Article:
In Review: Burning

Cannes sensation Burning opens with a chance encounter between two former schoolmates, establishing director Lee Chang-dong’s masterful equal stronghold of the casual and the consequential before we can even realize it. What Lee patiently, poetically unfolds before us is a potent study of toxic masculinity and economic inequality in the modern era. From a short story called “Barn Burning” by Haruki Murakami, Burning chases the ghosts of brighter futures forever out of reach and a past remembered with darker undertones than we noticed in the moment. It’s haunting stuff, as fascinating as it is difficult to shake.

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In Review: The Oath

When dissension needs to be heard, is it still better to speak with nothing to say than to not speak at all? As Ike Barinholtz’s directorial debut The Oath shows, it may be better leaving the outcry to voices that can convince rather than be simply loud. The film feels spiritually adjacent to the quasi-science fiction of The Purge franchise, portraying a future where the American government institutes a signed oath to the administration, enforced by both shadowy agencies and the social demands of those around us. The potential consequences of opposition are as scary as the futility of dealing with the devoted. But Barinholtz can’t move deeper than the lowest common denominator of his themes.

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In Review: Beautiful Boy

As told in the real life account of David Sheff and his addict son Nic, caregiving for the addict is a process of learning from avoidable mistakes made on a foundation good intentions. Director Felix Van Groeningen brings their story to the screen by unfortunately finding much of the same footing with Beautiful Boy. The film has its heart in the right place, well-meaning and holistically aimed, but makes crucial and sometimes repeated missteps that sink the entire enterprise. It’s a film too lacking in self-awareness to get out of its own way and to detrimental effect.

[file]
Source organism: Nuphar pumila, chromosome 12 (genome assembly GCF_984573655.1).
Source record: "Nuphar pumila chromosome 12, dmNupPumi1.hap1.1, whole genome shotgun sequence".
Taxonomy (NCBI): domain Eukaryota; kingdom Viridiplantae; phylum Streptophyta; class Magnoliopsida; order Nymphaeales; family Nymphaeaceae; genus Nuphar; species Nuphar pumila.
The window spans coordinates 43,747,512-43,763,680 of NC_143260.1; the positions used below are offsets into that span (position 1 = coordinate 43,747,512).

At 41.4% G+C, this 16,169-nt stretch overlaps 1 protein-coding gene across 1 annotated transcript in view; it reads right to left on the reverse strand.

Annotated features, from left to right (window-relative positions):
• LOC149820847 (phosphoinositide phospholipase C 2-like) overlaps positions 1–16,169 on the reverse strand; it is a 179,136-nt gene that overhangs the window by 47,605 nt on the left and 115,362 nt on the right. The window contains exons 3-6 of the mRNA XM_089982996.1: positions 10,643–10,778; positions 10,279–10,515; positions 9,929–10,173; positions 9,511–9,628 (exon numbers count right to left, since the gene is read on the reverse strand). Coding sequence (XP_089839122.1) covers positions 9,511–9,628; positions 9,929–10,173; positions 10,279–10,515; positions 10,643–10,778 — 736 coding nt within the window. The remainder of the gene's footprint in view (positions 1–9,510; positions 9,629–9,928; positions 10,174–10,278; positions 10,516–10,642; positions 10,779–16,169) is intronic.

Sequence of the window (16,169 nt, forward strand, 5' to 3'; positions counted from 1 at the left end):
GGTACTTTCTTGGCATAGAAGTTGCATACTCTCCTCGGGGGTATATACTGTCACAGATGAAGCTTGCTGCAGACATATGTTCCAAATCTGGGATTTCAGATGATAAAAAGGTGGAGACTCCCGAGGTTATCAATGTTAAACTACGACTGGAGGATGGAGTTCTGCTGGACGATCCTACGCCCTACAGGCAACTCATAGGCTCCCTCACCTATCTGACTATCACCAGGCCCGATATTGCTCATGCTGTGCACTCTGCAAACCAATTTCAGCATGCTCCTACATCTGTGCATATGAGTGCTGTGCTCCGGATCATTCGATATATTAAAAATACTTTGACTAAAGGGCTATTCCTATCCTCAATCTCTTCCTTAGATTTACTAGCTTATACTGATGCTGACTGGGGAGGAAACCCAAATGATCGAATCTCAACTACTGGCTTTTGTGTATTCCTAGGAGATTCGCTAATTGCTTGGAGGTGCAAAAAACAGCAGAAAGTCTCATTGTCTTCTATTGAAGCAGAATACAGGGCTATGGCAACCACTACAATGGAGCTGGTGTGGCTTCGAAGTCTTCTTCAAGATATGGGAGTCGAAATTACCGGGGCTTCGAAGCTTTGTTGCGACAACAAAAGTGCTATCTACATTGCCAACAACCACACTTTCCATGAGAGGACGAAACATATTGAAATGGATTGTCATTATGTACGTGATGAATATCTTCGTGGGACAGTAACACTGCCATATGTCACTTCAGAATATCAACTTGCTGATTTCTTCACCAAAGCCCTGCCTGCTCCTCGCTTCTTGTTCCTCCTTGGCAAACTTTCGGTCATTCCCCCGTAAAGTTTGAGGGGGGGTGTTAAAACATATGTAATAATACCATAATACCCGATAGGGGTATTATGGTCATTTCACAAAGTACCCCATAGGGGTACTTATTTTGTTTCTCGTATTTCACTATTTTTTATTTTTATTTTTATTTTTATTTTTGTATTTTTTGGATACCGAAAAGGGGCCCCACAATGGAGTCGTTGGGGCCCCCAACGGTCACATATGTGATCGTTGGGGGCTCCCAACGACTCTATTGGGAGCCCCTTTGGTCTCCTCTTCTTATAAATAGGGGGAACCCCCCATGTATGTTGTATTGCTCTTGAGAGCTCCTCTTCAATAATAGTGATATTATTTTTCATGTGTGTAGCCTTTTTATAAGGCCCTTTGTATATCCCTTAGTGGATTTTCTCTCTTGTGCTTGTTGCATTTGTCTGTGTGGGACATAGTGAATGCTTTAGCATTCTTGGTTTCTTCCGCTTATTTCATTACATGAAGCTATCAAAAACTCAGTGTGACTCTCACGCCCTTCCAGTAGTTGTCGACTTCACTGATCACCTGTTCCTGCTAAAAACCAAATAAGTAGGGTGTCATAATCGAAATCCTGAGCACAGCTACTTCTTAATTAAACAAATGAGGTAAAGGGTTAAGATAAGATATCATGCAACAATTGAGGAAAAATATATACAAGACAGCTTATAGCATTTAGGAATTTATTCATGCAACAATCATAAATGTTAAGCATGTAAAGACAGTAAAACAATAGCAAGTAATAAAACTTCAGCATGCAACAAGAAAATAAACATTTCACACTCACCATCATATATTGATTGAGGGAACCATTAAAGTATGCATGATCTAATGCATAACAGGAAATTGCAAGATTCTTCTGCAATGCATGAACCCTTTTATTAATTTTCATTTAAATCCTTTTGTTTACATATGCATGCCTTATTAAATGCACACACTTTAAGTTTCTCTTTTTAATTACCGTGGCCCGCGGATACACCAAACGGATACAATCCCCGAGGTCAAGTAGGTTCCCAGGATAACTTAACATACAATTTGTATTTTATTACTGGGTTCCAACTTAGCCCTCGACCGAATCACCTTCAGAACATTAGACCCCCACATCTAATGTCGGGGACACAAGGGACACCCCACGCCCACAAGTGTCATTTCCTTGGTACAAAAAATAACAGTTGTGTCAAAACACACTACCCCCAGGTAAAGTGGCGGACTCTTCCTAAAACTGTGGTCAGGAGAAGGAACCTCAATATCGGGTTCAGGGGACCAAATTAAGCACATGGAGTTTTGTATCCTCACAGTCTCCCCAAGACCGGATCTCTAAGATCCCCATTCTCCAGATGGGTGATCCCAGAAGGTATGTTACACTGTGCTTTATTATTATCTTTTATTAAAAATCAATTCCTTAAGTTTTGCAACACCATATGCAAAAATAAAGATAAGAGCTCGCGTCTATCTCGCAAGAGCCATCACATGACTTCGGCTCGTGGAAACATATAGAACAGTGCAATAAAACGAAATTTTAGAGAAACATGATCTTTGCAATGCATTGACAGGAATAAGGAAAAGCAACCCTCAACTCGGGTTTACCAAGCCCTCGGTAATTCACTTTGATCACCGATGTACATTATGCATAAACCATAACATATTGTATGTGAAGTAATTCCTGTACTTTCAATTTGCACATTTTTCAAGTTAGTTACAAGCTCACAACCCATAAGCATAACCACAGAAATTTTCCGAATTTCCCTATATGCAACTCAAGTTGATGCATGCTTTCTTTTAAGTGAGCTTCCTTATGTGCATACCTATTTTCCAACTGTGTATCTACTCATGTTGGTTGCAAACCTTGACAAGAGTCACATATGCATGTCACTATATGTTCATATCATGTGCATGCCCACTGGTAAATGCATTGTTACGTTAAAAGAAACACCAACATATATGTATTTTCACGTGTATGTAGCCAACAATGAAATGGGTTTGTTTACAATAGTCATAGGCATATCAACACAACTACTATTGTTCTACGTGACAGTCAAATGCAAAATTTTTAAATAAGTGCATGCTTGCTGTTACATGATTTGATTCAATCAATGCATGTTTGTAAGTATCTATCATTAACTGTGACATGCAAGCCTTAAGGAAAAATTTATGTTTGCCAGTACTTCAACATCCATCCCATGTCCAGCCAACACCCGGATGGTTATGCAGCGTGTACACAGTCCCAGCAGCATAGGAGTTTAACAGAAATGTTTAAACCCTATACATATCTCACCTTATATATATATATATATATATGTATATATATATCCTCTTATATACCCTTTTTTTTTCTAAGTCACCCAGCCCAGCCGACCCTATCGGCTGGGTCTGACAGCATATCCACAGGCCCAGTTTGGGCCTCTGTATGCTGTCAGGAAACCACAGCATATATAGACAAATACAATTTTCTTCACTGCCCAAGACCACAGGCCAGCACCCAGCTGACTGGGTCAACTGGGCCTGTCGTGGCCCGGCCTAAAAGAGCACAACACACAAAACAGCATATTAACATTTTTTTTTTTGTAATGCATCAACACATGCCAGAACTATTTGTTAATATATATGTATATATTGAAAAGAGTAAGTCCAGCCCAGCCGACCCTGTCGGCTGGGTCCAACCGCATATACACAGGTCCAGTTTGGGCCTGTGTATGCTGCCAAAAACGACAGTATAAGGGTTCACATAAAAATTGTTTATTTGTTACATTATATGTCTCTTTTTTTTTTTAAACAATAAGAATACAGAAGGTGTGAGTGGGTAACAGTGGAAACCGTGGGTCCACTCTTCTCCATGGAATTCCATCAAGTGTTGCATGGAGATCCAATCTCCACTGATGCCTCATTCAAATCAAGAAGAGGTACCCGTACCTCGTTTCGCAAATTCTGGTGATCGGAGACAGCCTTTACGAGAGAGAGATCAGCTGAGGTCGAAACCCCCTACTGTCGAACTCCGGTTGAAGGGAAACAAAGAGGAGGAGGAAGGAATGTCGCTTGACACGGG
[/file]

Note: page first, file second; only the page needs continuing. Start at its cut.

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In Review: Colette

The mere presence of sex is not sexy. But tell that to Colette, the new biopic on the famed early century literary sensationalist from Wash Westmoreland and starring Keira Knightley. It’s a film that finds the suggestion of kinky congress to be enough to stimulate, less soberly matter-of-fact about the true sexual adventures of its subject than it is clinical. Here sexuality is like a scientific catalog, presented with the chaste informativeness of a bibliography. “I don’t know if you know this,” the films whispers at us through a musty lace handkerchief, “but people are prone to bump uglies. And in various sorts of ways!”

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In Review: A Star Is Born

Remakes seldom come with as much Hollywood heft as A Star Is Born. Carrying a legacy almost as old as the cinema itself, this new version comes with its own added baggage of risk: it’s the big screen debut of global superstar Lady Gaga as the eponymous emerging talent and Bradley Cooper takes his first singing role and takes on his first directing duties. But none of that pressure can be found on the screen. Instead, this update of the classic love story is crafted with a palpable affection and passion. Cooper’s take is personal, ingenious, and raw.

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